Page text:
- India’s merchandise trade deficit moderated to a 13-month low in Feb-23, coming in at USD 17.4 bn compared to USD 17.7 bn in Jan-23, driven by a sharper increase in exports vis-à-vis imports sequentially.
- Merchandise exports exhibited an impressive performance to expand sequentially by 2.9% MoM in Feb-23, driven by strength in exports of Gems & Jewellery, Agri & Allied Products, and Machinery Items.
- Sequentially, merchandise imports rose marginally by 1.3% MoM on account of Gems & Jewellery, Petroleum Products, Ores & Minerals, and Transport Equipments.
- Despite the sequential expansion for exports and imports, the annualized growth remained in negative territory contracting by 8.8% YoY and 8.2% YoY respectively.
- Outlook on exports remains a concern, clouded by weakening of global demand impulses, tight financial conditions, and persisting geopolitical uncertainties.
- Overall, we continue to maintain our FY23 current account deficit forecast of USD 106 bn but with a downward bias to it.
India’s merchandise trade
deficit moderated to a 13-month low in Feb-23, coming in at USD 17.4 bn
compared to USD 17.7 bn in Jan-23. While both exports and imports expanded
sequentially in the month, the relative outperformance of exports vis-à-vis imports
drove the moderation in overall trade deficit.
After contracting sequentially
by 13.5% MoM in Jan-23, merchandise exports registered a growth of 2.9% MoM to
USD 33.9 bn in Feb-23 from USD 32.9 bn in Jan-23. Nevertheless, on annualised
basis, export growth remained in negative territory for the third consecutive
month, contracting by 8.8% YoY in Feb-23
- The sequential increase in exports was led by Gems
& Jewellery, Agri & Allied Products, and Machinery Items.
- Despite sequential moderation in value terms,
annualised growth in Electronics goods clocked the highest growth of 29.9%YoY in
Feb-23 among all key sub-categories of exports. The sector has benefited from
the PLI scheme with YTD (Apr-Jan) growth in electronics exports registering a
growth of 49.5%YoY.
- Cumulative merchandise exports over Apr-Feb
FY23 stood at USD 405.9 bn, an increase of 8.5%YoY compared to the
corresponding period in FY22.
imports registered a modest growth of 1.3% MoM in Feb-23 from a contraction of
15.8% MoM in Jan-23. In annualized terms, import growth remained in negative territory for the third
consecutive month, contracting by 8.2% YoY in Feb-23.
- In value terms, the sequential expansion was
led by Gems & Jewellery, Petroleum Products, Ores & Minerals, and
- The breadth of contraction was broad-based,
with 7 of the 15 sub-sectors registering annualised contraction.
- Cumulative merchandise imports over Apr-Feb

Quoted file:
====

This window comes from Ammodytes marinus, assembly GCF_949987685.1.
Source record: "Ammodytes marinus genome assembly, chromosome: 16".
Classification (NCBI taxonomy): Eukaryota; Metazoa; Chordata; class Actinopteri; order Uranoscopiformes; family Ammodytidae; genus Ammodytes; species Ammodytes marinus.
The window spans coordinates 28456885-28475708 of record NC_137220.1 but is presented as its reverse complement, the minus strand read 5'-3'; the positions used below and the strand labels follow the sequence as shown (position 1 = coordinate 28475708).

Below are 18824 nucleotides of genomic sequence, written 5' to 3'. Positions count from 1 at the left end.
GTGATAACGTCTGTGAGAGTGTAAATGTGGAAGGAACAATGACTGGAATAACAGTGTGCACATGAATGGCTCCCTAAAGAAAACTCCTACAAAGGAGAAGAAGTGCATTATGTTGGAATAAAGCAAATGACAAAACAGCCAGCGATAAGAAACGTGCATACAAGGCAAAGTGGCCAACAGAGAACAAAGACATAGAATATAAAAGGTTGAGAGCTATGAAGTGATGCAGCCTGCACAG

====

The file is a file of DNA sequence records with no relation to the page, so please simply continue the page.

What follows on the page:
FY23 stood at USD 635.5 bn, an increase of 18.8%YoY compared to the
corresponding period in FY22.
On the services front, trade
surplus in Feb-23 is estimated to have risen to USD 14.6 bn compared to USD 13.8
bn in Jan-23. The upside was led entirely by services exports.
- Services exports is estimated to have risen to
USD 29.2 bn, clocking a growth of 36.8% YoY on annualised basis and 4.0% MoM on
- Amidst the buoyancy in services exports led by
IT/ITeS sector, on net basis, India’s monthly trade balance (goods and
services) was in a marginal deficit of USD 2.8 bn in Jan-23, with the
cumulative trade deficit over Apr-Feb FY23 standing at USD 114.6 bn.
The persistent moderation in merchandise
trade deficit below USD 20 bn levels for two months in a row is comforting
compared to the average monthly deficit of USD 24.3 bn in Q3 FY23. Gradual
easing of global supply chain disruptions and range-bound global commodity
prices in recent months has helped to lower the pressure on India’s merchandise
Having said so, the near-term
outlook remains worrisome amidst weakening of global demand impulses, tight
global financial conditions and lingering geopolitical uncertainties. From RBI
perspective, concerns over impact of an adverse Southwest monsoon and any
persistent instability in the US banking system could likely alter the monetary
policy response - towards a pause in the Apr-23 MPC meeting, leaving the
central bank to turn more data dependent to balance better growth-inflation
Other factors that
could keep trade deficit pressures somewhat intact in the coming months include
- Bottoming out of global commodity prices,
especially given the revision in expectations of global growth faring better in
2023 than envisaged earlier. The IMF in its Jan-23 World Economic Outlook (WEO)
revised 2023 world GDP growth upwards by 20 bps to 2.9%.
- The continuing stickiness in global inflation
is likely to compel central banks to keep rates higher for longer, the impact
of which is bound to be felt on lower global demand and in turn India’s exports
- Demand for gold could firm up ahead of the
seasonal demand setting in.
said so, some cushion on trade deficit can be expected from a slowing domestic
demand as delayed impact of monetary tightening catches up. In addition, the resilience
in services and increased reliance on Russia for crude imports could further
moderate imports somewhat.
net basis, we continue to retain our FY23 current account deficit forecast of
USD 106 bn i.e., 3.1% of GDP. However, we attach a downward bias to the full
year estimate given the lower-than-expected Feb-23 trade deficit along with
continued strength in services exports.
Table 1: Highlights of merchandise trade balance
Numbers may not add up due to rounding off and revision in headline exports and